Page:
Here we are with a etching acid resist applied to the PCB: Next step….. EtchingSimply stated, the etching process needs to remove any copper that is not protected by the resist applied during the previous steps. Copper is very reactive to acids. Traditionally the primary chemical used for PCB manufacturing was Ferric Chloride (FeCl3). I have a “stash” of this stuff from the 1980’s. It works well, but I’ve noticed that it is fairly expensive now ($8/pint, po...
My Stanley 45 had lost it’s home when I acquired it. A sad but frequent story. I planned to rectify this when I had the opportunity, and recent events brought that closer. As far as I can determine, my 45 would have originally been supplied in a simple pine box with a sliding lid. Of course, any number of more sophisticated alternatives have been built by owners, and so my first task was to decide on my design. Out of the blue, I stumbled upon an old chest of drawers that had been...
I built this table for Summers Woodworking contest. I used an old ratty 2×4 stud from a demolition project. I milled enough pieces from the one 2×4 for 2 of these tables, but have only had time to complete the first so far. I have been thinking about my design tendencies lately and wanted to break out of the mold a bit with this one. I usually build tables with a structural apron that secures the top, but I decided to try to make the top structural in this case instead. I lik...
In this blog I am going to give you a how to on my metallic finish of copper patina and rust application on wood As you can see I started with a small vessel that has been hollowed. This vessel is about 5 inches in heigh. I only want to rust the top as I am going to copper patina the base. The rust paint is a paint from Michaels which is a hobby store here in the USA. The paint is very thick and contains metal flake. It is put on very heavy and allowed to dry. Here I have applied...
Well, it’s not a woodworking technique, but I am certain you can think of fabulous ways to add it to wood projects. I made a pencil holder. Let me know if you have other ways to achieve a patina effect. I think it’s pretty neat!
Curving or wrapping might be better terms. Once again Sketchup is a big help in this process. The plan calls for rounded corners on the footboard so yours truly doesn’t bang his shins on them, or when he does it won’t be a sharp corner. This is also another good example of the versatility and accuracy of the Mortise Pal jig. The Dimension tool in the Sketchup model measured the outside of the two staves 1 7/8” in order to achieve a 2 1/2” inside radius with 1”...
Hello jocks and jockettes… it has been awhile since my last project, still I’ve been keeping busy. This is the first entry in a new series on the Arched Bed. If you’ve seen the copper patina gates you know where I got the idea, or as my brother said, “you’re turning your gate into a bed.” The backstory is I had built a bed a couple years ago but since that time we got a Sleep Number bed. Well the new mattresses are each 10” tall so the old b...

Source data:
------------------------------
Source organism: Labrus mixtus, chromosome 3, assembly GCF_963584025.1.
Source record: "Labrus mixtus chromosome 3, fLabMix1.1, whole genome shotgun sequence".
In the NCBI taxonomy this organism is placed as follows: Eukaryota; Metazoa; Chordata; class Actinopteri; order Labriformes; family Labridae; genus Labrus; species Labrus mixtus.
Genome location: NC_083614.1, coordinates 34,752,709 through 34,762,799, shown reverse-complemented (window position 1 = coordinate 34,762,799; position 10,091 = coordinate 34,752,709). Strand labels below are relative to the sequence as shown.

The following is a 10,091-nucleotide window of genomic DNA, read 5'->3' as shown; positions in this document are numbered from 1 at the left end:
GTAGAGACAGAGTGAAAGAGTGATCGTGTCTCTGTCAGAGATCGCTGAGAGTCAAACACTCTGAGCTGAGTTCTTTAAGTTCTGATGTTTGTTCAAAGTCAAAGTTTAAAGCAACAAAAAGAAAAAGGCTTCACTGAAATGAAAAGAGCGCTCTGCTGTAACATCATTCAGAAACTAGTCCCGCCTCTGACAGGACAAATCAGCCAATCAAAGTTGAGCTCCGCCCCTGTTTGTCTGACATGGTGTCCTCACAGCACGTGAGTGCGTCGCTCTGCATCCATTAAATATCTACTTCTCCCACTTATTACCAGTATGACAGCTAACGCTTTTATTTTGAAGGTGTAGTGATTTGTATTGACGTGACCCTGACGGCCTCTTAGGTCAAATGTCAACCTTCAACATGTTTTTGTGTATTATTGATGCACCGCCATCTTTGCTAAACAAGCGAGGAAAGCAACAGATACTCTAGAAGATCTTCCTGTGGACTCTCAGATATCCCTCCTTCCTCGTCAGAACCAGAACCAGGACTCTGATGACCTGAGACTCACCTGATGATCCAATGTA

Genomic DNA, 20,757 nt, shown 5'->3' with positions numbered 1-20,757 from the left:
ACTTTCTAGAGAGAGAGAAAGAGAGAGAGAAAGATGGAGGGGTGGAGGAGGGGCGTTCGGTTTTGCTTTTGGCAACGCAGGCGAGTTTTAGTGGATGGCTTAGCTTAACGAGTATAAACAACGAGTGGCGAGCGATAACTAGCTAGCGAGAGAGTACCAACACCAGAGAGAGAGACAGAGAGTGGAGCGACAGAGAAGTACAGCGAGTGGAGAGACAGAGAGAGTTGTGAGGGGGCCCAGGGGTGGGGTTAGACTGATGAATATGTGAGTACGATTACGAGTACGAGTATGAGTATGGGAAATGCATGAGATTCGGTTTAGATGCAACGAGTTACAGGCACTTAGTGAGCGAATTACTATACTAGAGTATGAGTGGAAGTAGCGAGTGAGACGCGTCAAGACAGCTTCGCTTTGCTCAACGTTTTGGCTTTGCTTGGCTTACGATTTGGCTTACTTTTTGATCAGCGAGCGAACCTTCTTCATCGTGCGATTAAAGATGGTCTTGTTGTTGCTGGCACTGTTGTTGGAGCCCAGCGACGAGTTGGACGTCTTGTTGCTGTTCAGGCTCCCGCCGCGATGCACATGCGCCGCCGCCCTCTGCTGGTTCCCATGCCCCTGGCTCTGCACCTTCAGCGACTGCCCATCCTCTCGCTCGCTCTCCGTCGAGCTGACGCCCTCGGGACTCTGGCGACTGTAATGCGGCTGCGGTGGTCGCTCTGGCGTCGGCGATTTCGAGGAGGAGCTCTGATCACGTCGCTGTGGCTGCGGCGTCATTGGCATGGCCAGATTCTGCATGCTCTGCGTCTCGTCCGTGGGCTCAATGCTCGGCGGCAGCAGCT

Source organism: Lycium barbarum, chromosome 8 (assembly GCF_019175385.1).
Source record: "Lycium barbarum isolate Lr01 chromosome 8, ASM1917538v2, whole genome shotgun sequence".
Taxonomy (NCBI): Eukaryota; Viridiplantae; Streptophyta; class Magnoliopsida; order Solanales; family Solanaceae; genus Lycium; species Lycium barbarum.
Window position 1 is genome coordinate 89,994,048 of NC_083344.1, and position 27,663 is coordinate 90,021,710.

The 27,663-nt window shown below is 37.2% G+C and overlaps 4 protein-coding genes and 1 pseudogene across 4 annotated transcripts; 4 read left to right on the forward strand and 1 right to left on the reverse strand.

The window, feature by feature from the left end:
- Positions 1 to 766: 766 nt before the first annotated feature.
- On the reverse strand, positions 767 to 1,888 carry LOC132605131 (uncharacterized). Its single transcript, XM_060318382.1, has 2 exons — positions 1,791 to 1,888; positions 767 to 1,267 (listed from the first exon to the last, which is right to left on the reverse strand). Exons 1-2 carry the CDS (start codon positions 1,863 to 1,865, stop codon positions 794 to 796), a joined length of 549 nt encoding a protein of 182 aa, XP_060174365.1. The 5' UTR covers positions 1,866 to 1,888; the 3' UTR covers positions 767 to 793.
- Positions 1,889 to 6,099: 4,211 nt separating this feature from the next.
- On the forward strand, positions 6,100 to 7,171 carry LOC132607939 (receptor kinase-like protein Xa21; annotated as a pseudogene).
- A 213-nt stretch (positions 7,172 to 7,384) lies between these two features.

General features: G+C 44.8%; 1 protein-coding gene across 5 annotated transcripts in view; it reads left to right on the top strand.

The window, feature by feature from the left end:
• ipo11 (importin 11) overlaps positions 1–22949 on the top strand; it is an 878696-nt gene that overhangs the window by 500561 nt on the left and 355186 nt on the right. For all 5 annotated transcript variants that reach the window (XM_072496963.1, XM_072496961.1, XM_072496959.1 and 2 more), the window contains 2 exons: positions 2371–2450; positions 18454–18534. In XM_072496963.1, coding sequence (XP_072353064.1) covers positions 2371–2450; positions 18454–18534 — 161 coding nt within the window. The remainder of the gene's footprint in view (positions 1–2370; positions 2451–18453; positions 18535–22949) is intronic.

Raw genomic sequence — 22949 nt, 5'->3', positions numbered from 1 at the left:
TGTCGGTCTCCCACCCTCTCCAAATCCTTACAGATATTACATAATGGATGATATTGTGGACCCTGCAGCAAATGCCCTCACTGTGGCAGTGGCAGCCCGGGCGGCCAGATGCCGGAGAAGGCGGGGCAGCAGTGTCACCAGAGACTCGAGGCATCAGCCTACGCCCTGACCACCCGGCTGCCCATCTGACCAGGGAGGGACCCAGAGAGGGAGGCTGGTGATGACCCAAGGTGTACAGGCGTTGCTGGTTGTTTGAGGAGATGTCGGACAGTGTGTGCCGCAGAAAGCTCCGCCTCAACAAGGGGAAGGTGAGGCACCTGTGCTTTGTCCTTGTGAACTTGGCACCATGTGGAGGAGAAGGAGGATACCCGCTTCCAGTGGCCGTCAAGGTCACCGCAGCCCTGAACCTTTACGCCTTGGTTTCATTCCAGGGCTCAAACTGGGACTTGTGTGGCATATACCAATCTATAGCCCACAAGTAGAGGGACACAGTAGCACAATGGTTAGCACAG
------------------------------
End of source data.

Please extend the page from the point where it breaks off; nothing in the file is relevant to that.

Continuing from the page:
One of the main challenges of cutting an arch is figuring out the dimensions and glue angle of straight boards from which an arch can be cut. Fortunately, this time around I’m using Sketchup. As you can see in the picture it is pretty easy to figure these out, although I’m still searching for a formula to calculate the dimensions. The vertical angle is 15 degrees. I drew a line intersecting the bottom of the middle of the arch with the bottom of the right side. I then made a ...
First… after seeing Trifern’s secrets on dyeing I wonder how a door would look? Guess I’ll have to give it a try. Anyway, here’s the gate with several coats of outdoor oil over some redwood stain. The colors in the photo are pretty accurate. The top picture gives a good comparison of the treated and untreated copper panel. Once the gate is hung I will post a final blog on this series with photos and some specifications and tips I learned on this project. An...
Nothing real exciting at this point. Just wanted to have a complete blog on this project. I used the Turnlock System and Circle Jig by Milescraft to cut the arch in the panel. I noticed a nice review was posted by Teenagewoodworker on this jig and plan to my experience and thoughts when I get a chance. The bent laminations fit nicely and the whole thing easily went together, which is a pleasant change from my normal routine. I installed one side of the stays and left the othe...
- My Journey As A Creative Designer - Woodworking and Beyond - 1828 parts
- Extremely Average - 324 parts
- Toy costruction - 131 parts
- A journey into the workshop. - 115 parts
- Workshop Development - 107 parts
- Just for Fun... - 98 parts
- Woodworking on a Half-Shoestring - 91 parts
- Daily Update - 87 parts
- Shop stuff - 85 parts
- Life as an Amateur Woodworker - 82 parts
- Sheila Landry (scrollgirl) - 1853 entries
- dbhost - 452 entries
- frank - 417 entries
- degoose - 397 entries
- Ecocandle - 325 entries
- mafe - 325 entries
- MsDebbieP - 314 entries
- Karson - 305 entries
- Martin Sojka - 296 entries
- Dave Rutan - 275 entries
- robscastle - 263 entries
- William - 258 entries
- shipwright - 258 entries
- A Slice of Wood Workshop - 233 entries
- bandit571 - 229 entries
- Betsy - 228 entries
- stefang - 221 entries
- Stevinmarin - 212 entries
- Todd A. Clippinger - 207 entries
- Gary Fixler - 204 entries